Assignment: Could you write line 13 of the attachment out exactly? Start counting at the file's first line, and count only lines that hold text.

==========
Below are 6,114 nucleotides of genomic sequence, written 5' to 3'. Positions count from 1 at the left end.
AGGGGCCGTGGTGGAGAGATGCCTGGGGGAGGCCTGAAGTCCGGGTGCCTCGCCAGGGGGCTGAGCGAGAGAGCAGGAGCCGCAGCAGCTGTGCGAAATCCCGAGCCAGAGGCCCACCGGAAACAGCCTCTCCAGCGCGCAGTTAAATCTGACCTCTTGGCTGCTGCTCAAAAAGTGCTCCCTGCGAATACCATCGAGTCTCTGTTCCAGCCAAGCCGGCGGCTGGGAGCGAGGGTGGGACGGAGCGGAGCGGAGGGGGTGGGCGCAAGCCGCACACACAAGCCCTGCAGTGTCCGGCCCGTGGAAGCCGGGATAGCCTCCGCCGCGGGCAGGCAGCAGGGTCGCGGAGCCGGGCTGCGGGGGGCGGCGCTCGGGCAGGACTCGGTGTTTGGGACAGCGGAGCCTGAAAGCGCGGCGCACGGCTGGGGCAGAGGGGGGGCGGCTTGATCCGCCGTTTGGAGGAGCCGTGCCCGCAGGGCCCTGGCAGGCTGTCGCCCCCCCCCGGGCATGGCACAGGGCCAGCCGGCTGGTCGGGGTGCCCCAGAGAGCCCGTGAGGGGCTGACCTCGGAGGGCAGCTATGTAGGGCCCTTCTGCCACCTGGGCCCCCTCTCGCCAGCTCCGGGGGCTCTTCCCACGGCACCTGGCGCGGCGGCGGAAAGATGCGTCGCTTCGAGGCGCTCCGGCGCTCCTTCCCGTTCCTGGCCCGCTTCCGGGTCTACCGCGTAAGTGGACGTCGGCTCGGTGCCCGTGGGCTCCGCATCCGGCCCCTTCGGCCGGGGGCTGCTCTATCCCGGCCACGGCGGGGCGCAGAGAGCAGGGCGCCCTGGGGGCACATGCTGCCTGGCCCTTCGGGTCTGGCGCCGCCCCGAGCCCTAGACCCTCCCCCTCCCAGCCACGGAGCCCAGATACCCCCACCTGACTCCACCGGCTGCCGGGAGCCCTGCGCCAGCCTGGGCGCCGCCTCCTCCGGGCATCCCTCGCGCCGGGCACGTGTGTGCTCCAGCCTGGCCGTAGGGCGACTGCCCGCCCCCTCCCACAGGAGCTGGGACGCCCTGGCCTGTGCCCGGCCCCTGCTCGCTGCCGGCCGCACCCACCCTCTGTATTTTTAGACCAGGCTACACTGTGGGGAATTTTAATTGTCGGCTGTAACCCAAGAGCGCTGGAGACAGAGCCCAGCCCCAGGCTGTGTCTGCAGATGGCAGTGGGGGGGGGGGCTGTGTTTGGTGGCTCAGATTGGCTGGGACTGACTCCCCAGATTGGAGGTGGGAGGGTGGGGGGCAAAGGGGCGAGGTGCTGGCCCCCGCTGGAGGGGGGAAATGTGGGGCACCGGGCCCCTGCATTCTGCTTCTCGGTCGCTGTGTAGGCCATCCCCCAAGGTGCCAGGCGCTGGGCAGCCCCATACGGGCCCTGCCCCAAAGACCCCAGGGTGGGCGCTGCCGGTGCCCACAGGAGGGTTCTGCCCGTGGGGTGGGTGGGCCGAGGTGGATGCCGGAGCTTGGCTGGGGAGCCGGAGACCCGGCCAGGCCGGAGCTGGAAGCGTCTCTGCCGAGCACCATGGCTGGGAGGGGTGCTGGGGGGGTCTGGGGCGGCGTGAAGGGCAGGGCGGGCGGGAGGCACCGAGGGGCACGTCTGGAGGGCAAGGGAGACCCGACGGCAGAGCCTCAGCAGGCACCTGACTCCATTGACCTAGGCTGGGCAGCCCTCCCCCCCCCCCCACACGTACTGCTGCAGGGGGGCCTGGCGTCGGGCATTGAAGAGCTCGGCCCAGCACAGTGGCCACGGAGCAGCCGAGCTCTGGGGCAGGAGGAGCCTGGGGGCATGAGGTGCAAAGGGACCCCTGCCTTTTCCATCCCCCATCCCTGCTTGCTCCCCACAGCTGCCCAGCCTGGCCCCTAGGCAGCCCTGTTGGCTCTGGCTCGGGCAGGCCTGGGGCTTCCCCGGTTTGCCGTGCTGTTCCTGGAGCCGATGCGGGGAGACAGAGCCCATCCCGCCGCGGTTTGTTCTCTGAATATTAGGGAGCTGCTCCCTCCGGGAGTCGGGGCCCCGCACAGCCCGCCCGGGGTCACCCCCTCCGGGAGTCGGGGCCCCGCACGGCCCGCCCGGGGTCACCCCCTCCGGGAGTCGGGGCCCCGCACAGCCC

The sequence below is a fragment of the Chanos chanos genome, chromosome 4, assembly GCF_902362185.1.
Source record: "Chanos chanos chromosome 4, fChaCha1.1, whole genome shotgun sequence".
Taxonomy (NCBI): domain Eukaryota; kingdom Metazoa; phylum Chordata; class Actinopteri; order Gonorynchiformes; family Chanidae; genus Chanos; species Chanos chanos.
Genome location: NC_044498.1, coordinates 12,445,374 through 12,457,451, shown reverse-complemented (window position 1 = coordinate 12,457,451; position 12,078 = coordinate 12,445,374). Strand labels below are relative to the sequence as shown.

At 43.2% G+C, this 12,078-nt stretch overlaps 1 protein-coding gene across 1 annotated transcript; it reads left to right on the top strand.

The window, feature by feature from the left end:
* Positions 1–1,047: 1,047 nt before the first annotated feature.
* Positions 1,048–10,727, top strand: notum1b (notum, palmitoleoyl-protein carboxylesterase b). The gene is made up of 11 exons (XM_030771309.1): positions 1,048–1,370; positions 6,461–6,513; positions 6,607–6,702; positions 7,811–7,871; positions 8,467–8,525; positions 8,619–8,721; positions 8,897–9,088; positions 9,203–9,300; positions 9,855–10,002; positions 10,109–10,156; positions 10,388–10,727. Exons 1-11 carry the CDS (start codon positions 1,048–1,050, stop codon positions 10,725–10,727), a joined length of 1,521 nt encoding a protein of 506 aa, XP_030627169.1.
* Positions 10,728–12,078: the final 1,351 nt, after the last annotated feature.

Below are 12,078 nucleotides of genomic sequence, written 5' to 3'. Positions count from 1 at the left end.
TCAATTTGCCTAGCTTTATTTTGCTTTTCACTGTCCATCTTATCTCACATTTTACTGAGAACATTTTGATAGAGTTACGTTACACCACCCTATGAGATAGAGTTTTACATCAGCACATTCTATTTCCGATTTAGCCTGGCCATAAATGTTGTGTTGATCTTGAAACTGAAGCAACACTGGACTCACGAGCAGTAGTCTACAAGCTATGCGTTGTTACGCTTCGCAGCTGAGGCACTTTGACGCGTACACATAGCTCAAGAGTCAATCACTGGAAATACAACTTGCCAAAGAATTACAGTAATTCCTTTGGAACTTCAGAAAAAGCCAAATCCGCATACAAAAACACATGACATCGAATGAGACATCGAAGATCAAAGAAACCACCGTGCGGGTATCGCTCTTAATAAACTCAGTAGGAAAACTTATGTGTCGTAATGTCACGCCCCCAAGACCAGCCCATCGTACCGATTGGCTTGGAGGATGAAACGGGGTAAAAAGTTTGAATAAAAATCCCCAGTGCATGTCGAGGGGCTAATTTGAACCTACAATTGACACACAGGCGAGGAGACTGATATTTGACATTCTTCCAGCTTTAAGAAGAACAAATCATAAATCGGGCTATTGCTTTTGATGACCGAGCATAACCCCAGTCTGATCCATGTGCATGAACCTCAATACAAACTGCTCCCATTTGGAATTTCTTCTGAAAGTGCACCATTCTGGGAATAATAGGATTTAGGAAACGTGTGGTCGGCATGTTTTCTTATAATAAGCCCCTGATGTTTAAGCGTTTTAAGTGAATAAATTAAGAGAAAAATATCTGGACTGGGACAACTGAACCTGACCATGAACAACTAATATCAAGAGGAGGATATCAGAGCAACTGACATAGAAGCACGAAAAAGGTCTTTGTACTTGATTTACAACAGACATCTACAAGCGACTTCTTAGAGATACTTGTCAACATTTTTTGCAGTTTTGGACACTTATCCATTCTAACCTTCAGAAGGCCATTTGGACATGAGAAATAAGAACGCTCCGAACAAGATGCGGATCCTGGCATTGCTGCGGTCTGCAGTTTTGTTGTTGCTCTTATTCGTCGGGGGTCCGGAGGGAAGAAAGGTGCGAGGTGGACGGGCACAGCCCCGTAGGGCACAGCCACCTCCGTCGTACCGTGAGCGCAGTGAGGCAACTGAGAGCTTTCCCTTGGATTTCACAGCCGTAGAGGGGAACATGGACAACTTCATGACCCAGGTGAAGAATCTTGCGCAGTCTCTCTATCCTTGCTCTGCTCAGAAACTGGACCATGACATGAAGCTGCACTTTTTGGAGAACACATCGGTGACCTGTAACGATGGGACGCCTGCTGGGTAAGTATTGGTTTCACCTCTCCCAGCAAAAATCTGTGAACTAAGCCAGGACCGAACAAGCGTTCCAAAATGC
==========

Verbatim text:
TCAATTTGCCTAGCTTTATTTTGCTTTTCACTGTCCATCTTATCTCACATTTTACTGAGAACATTTTGATAGAGTTACGTTACACCACCCTATGAGATAGAGTTTTACATCAGCACATTCTATTTCCGATTTAGCCTGGCCATAAATGTTGTGTTGATCTTGAAACTGAAGCAACACTGGACTCACGAGCAGTAGTCTACAAGCTATGCGTTGTTACGCTTCGCAGCTGAGGCACTTTGACGCGTACACATAGCTCAAGAGTCAATCACTGGAAATACAACTTGCCAAAGAATTACAGTAATTCCTTTGGAACTTCAGAAAAAGCCAAATCCGCATACAAAAACACATGACATCGAATGAGACATCGAAGATCAAAGAAACCACCGTGCGGGTATCGCTCTTAATAAACTCAGTAGGAAAACTTATGTGTCGTAATGTCACGCCCCCAAGACCAGCCCATCGTACCGATTGGCTTGGAGGATGAAACGGGGTAAAAAGTTTGAATAAAAATCCCCAGTGCATGTCGAGGGGCTAATTTGAACCTACAATTGACACACAGGCGAGGAGACTGATATTTGACATTCTTCCAGCTTTAAGAAGAACAAATCATAAATCGGGCTATTGCTTTTGATGACCGAGCATAACCCCAGTCTGATCCATGTGCATGAACCTCAATACAAACTGCTCCCATTTGGAATTTCTTCTGAAAGTGCACCATTCTGGGAATAATAGGATTTAGGAAACGTGTGGTCGGCATGTTTTCTTATAATAAGCCCCTGATGTTTAAGCGTTTTAAGTGAATAAATTAAGAGAAAAATATCTGGACTGGGACAACTGAACCTGACCATGAACAACTAATATCAAGAGGAGGATATCAGAGCAACTGACATAGAAGCACGAAAAAGGTCTTTGTACTTGATTTACAACAGACATCTACAAGCGACTTCTTAGAGATACTTGTCAACATTTTTTGCAGTTTTGGACACTTATCCATTCTAACCTTCAGAAGGCCATTTGGACATGAGAAATAAGAACGCTCCGAACAAGATGCGGATCCTGGCATTGCTGCGGTCTGCAGTTTTGTTGTTGCTCTTATTCGTCGGGGGTCCGGAGGGAAGAAAGGTGCGAGGTGGACGGGCACAGCCCCGTAGGGCACAGCCACCTCCGTCGTACCGTGAGCGCAGTGAGGCAACTGAGAGCTTTCCCTTGGATTTCACAGCCGTAGAGGGGAACATGGACAACTTCATGACCCAGGTGAAGAATCTTGCGCAGTCTCTCTATCCTTGCTCTGCTCAGAAACTGGACCATGACATGAAGCTGCACTTTTTGGAGAACACATCGGTGACCTGTAACGATGGGACGCCTGCTGGGTAAGTATTGGTTTCACCTCTCCCAGCAAAAATCTGTGAACTAAGCCAGGACCGAACAAGCGTTCCAAAATGC